Early last month Pentagon Acquisition Chief John Young directed that the DoD Biometrics Office, led by the Army, be designated an Acquisition Category 1 (ACAT-1) program, initiating a process that is expected to lead to the various programs managed by the office to have their own budget lines beginning in the FY ’10 budget request that will go to Congress early next year.

The Sept. 2 Acquisition Decision Memorandum says the Biometric Enterprise Core Capability (BECC) and the Biometric Family of Capabilities for Full Spectrum Operations (BFCFSO) are included in the ACAT 1 designation (TR2, Sept. 17). The BECC refers to the Defense Department’s current and next-generation biometric database, commonly know as ABIS for Automated Biometric Identification System. ABIS stores fingerprints of known and suspected terrorists and enemy insurgents.

Northrop Grumman [NOC] is developing the next-generation ABIS, which will eventually feature other biometric modes such as facial and iris images.

The BFCFSO refers to a series of tactical biometric collection devices currently in use by the Army in the Iraqi and Afghanistan operational theaters and elsewhere. These devices include the Biometric Automated Toolset (BAT), which consists of several components for the capture of different biometrics, and the handheld unit called HIIDE that can capture iris images, a digital photograph and a single fingerprint at a time. The BAT effort is integrated by Science Applications International Corp. [SAI] and HIIDE is developed and produced by L-1 Identity Solutions [ID].

With the ACAT-1 designation, the BECC and BFCFSO will become programs of record, meaning they will compete within the Army’s annual budget process for funding. But it also means that these programs will have higher visibility in terms of obtaining regular funding. Currently, these efforts are being supported by the supplemental budget process to fund the ongoing wars, which means funding sources could be harder to come by as the wars wind down of if the budgeting process is ended.

“This overarching designation is assigned to: ensure that development, acquisition, and fielding of biometric capabilities across the Department supports common, joint, and service-unique requirements; and provide a framework in which biometric developers and users can program and budget sufficient resources to support DoD biometrics needs,” the decision memorandum states.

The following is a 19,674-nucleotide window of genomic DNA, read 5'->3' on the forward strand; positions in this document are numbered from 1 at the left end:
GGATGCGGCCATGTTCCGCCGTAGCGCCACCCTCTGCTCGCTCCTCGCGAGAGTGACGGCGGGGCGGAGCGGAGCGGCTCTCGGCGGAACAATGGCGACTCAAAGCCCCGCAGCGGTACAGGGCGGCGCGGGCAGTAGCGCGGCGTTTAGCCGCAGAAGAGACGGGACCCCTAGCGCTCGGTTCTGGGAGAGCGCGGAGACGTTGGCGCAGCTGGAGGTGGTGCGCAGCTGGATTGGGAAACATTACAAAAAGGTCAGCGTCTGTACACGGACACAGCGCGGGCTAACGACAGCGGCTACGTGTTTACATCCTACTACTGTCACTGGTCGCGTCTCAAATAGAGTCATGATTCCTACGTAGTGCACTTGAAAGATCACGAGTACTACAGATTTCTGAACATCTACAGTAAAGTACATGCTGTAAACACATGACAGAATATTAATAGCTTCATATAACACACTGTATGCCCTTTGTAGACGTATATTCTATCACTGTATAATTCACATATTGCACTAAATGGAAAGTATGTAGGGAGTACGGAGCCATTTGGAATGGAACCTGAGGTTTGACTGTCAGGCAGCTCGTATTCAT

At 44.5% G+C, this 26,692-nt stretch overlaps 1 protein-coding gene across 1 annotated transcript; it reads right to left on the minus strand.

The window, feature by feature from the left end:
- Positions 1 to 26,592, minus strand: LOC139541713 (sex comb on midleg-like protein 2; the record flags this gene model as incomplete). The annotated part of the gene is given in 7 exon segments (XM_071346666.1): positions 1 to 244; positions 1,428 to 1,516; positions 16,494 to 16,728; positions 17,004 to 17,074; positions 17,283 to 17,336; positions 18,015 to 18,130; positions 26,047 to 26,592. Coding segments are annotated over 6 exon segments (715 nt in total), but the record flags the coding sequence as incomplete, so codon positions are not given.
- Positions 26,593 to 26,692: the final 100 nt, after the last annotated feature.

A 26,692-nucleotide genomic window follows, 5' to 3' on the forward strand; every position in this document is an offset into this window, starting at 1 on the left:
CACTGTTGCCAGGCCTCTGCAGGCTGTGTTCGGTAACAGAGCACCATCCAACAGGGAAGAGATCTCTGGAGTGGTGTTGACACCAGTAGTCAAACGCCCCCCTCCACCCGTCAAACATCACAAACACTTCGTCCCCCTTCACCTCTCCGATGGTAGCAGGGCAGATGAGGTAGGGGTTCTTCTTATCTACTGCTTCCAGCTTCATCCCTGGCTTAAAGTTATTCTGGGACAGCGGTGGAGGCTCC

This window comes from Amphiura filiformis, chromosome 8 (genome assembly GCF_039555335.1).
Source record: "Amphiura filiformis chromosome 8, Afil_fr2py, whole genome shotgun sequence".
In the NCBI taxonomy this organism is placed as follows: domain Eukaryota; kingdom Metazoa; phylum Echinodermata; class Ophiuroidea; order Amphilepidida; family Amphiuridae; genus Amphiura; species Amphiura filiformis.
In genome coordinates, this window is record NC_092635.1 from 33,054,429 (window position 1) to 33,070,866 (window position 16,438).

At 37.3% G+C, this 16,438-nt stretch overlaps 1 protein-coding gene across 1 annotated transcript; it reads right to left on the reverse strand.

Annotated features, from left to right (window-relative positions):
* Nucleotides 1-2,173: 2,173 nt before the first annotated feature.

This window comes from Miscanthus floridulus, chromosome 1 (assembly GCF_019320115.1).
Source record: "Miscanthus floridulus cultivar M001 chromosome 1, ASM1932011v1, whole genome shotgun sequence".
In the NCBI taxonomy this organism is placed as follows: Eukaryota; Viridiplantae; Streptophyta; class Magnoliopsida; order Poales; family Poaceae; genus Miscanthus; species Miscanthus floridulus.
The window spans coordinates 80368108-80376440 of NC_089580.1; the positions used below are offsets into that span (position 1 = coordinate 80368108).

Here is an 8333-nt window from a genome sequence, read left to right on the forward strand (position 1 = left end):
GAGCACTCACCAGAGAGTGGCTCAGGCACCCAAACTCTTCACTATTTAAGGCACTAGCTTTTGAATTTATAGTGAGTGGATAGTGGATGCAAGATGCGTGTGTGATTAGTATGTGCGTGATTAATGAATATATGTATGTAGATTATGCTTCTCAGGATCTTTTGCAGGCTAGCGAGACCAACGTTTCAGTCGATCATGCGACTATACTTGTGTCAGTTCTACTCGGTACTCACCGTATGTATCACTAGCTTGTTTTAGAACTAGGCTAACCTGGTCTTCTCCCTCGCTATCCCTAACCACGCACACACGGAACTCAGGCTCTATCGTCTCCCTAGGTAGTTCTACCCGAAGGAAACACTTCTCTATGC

The Army is the executive agent for DoD Biometrics and is responsible for piecing together the acquisition plan for current and proposed biometric programs, Young says. He adds that the service should aim for a Milestone B decision on development no later than FY ’10. Milestone C, which is a production decision, is slated for about 18 months later in FY ’11, Col. Ted Jennings, the project manager for DoD Biometrics, says at the Biometrics Consortium Conference in Tampa, Fla., last week.

Young, who is under secretary of defense for Acquisition, Technology and Logistics, will have Milestone decision authority.

Before the Milestone B decisions for the BECC and BFCFSO are made, an analysis of alternatives will have to be completed that examines the various capabilities DoD Biometrics is exploring. The alternatives analysis in turn will feed into a capabilities development document process, which describes the requirements. Once that is done, the programs will be better defined.

There is no guarantee that the next-generation ABIS effort or the programs within BFCFSO, all of which so far have are basically rapid prototyping projects aimed at getting biometric capabilities to the warfighter, will emerge intact at the Milestone B decision.

It could be these programs or something else, Thomas Dee, the lead for defense biometrics within the Director Defense Research and Engineering office under John Young, tells TR2. The capabilities development documents will be performed by the Pentagon’s Biometric Task Force for the BECC and the Army’s Training and Doctrine Command for the tactical collection devices.